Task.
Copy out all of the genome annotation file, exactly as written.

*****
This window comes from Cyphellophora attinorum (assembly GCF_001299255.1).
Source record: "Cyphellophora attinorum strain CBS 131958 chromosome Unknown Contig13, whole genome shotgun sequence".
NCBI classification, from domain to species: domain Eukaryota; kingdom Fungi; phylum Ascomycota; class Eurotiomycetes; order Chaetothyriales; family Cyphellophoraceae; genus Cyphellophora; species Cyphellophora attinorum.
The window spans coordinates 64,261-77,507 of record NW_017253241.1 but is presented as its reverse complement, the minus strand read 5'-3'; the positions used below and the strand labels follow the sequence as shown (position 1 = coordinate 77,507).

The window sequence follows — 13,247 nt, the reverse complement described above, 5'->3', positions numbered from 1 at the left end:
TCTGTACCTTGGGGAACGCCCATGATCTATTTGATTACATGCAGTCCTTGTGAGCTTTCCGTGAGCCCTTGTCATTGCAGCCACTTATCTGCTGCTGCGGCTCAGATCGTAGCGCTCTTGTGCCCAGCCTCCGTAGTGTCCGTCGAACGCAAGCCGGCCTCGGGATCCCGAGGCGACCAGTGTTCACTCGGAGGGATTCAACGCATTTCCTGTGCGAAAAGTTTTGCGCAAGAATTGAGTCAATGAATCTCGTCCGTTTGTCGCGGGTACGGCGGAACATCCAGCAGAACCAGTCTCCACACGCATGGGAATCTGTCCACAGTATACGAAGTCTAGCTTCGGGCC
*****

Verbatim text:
This window comes from Cyphellophora attinorum (assembly GCF_001299255.1).
Source record: "Cyphellophora attinorum strain CBS 131958 chromosome Unknown Contig13, whole genome shotgun sequence".
NCBI classification, from domain to species: domain Eukaryota; kingdom Fungi; phylum Ascomycota; class Eurotiomycetes; order Chaetothyriales; family Cyphellophoraceae; genus Cyphellophora; species Cyphellophora attinorum.
The window spans coordinates 64,261-77,507 of record NW_017253241.1 but is presented as its reverse complement, the minus strand read 5'-3'; the positions used below and the strand labels follow the sequence as shown (position 1 = coordinate 77,507).

The window sequence follows — 13,247 nt, the reverse complement described above, 5'->3', positions numbered from 1 at the left end:
TCTGTACCTTGGGGAACGCCCATGATCTATTTGATTACATGCAGTCCTTGTGAGCTTTCCGTGAGCCCTTGTCATTGCAGCCACTTATCTGCTGCTGCGGCTCAGATCGTAGCGCTCTTGTGCCCAGCCTCCGTAGTGTCCGTCGAACGCAAGCCGGCCTCGGGATCCCGAGGCGACCAGTGTTCACTCGGAGGGATTCAACGCATTTCCTGTGCGAAAAGTTTTGCGCAAGAATTGAGTCAATGAATCTCGTCCGTTTGTCGCGGGTACGGCGGAACATCCAGCAGAACCAGTCTCCACACGCATGGGAATCTGTCCACAGTATACGAAGTCTAGCTTCGGGCC